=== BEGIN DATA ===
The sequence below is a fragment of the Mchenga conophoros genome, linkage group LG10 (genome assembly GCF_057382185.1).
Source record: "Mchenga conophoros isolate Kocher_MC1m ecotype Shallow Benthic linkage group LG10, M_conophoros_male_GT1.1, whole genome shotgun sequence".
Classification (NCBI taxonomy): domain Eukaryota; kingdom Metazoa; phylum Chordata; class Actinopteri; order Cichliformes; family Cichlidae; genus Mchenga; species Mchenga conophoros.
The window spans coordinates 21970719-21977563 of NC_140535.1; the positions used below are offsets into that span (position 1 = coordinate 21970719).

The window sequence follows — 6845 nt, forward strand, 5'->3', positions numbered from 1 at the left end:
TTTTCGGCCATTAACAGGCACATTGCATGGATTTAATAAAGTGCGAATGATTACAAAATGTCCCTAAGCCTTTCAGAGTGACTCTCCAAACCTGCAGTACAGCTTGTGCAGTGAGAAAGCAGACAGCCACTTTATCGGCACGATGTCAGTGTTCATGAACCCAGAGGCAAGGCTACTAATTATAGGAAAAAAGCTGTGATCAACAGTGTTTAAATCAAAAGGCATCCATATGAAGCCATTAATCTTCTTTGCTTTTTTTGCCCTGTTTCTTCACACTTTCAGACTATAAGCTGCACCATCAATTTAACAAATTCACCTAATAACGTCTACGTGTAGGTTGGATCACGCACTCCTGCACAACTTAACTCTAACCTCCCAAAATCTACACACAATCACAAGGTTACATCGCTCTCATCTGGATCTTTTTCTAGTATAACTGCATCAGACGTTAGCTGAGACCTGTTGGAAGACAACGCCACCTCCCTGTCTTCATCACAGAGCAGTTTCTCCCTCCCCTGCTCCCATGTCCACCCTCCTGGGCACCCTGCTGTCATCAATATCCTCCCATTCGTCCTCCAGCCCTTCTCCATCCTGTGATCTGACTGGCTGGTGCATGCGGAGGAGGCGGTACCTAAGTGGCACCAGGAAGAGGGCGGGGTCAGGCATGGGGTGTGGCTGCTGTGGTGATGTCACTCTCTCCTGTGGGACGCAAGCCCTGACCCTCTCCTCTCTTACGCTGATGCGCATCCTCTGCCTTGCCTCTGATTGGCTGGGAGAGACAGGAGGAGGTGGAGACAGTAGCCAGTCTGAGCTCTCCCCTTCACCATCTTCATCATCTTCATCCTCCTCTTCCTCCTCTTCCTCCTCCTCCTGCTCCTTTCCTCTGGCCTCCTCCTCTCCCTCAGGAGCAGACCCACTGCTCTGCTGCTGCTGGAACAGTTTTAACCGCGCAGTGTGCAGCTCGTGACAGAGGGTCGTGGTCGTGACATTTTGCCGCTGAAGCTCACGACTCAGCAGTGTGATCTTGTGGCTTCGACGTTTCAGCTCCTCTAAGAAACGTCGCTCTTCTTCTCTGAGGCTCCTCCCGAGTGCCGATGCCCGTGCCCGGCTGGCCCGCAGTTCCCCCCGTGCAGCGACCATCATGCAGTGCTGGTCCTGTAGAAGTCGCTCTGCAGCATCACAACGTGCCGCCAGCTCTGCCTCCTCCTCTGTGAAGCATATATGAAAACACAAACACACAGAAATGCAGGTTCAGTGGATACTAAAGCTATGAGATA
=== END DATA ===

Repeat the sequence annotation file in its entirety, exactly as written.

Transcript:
The sequence below is a fragment of the Mchenga conophoros genome, linkage group LG10 (genome assembly GCF_057382185.1).
Source record: "Mchenga conophoros isolate Kocher_MC1m ecotype Shallow Benthic linkage group LG10, M_conophoros_male_GT1.1, whole genome shotgun sequence".
Classification (NCBI taxonomy): domain Eukaryota; kingdom Metazoa; phylum Chordata; class Actinopteri; order Cichliformes; family Cichlidae; genus Mchenga; species Mchenga conophoros.
The window spans coordinates 21970719-21977563 of NC_140535.1; the positions used below are offsets into that span (position 1 = coordinate 21970719).

The window sequence follows — 6845 nt, forward strand, 5'->3', positions numbered from 1 at the left end:
TTTTCGGCCATTAACAGGCACATTGCATGGATTTAATAAAGTGCGAATGATTACAAAATGTCCCTAAGCCTTTCAGAGTGACTCTCCAAACCTGCAGTACAGCTTGTGCAGTGAGAAAGCAGACAGCCACTTTATCGGCACGATGTCAGTGTTCATGAACCCAGAGGCAAGGCTACTAATTATAGGAAAAAAGCTGTGATCAACAGTGTTTAAATCAAAAGGCATCCATATGAAGCCATTAATCTTCTTTGCTTTTTTTGCCCTGTTTCTTCACACTTTCAGACTATAAGCTGCACCATCAATTTAACAAATTCACCTAATAACGTCTACGTGTAGGTTGGATCACGCACTCCTGCACAACTTAACTCTAACCTCCCAAAATCTACACACAATCACAAGGTTACATCGCTCTCATCTGGATCTTTTTCTAGTATAACTGCATCAGACGTTAGCTGAGACCTGTTGGAAGACAACGCCACCTCCCTGTCTTCATCACAGAGCAGTTTCTCCCTCCCCTGCTCCCATGTCCACCCTCCTGGGCACCCTGCTGTCATCAATATCCTCCCATTCGTCCTCCAGCCCTTCTCCATCCTGTGATCTGACTGGCTGGTGCATGCGGAGGAGGCGGTACCTAAGTGGCACCAGGAAGAGGGCGGGGTCAGGCATGGGGTGTGGCTGCTGTGGTGATGTCACTCTCTCCTGTGGGACGCAAGCCCTGACCCTCTCCTCTCTTACGCTGATGCGCATCCTCTGCCTTGCCTCTGATTGGCTGGGAGAGACAGGAGGAGGTGGAGACAGTAGCCAGTCTGAGCTCTCCCCTTCACCATCTTCATCATCTTCATCCTCCTCTTCCTCCTCTTCCTCCTCCTCCTGCTCCTTTCCTCTGGCCTCCTCCTCTCCCTCAGGAGCAGACCCACTGCTCTGCTGCTGCTGGAACAGTTTTAACCGCGCAGTGTGCAGCTCGTGACAGAGGGTCGTGGTCGTGACATTTTGCCGCTGAAGCTCACGACTCAGCAGTGTGATCTTGTGGCTTCGACGTTTCAGCTCCTCTAAGAAACGTCGCTCTTCTTCTCTGAGGCTCCTCCCGAGTGCCGATGCCCGTGCCCGGCTGGCCCGCAGTTCCCCCCGTGCAGCGACCATCATGCAGTGCTGGTCCTGTAGAAGTCGCTCTGCAGCATCACAACGTGCCGCCAGCTCTGCCTCCTCCTCTGTGAAGCATATATGAAAACACAAACACACAGAAATGCAGGTTCAGTGGATACTAAAGCTATGAGATA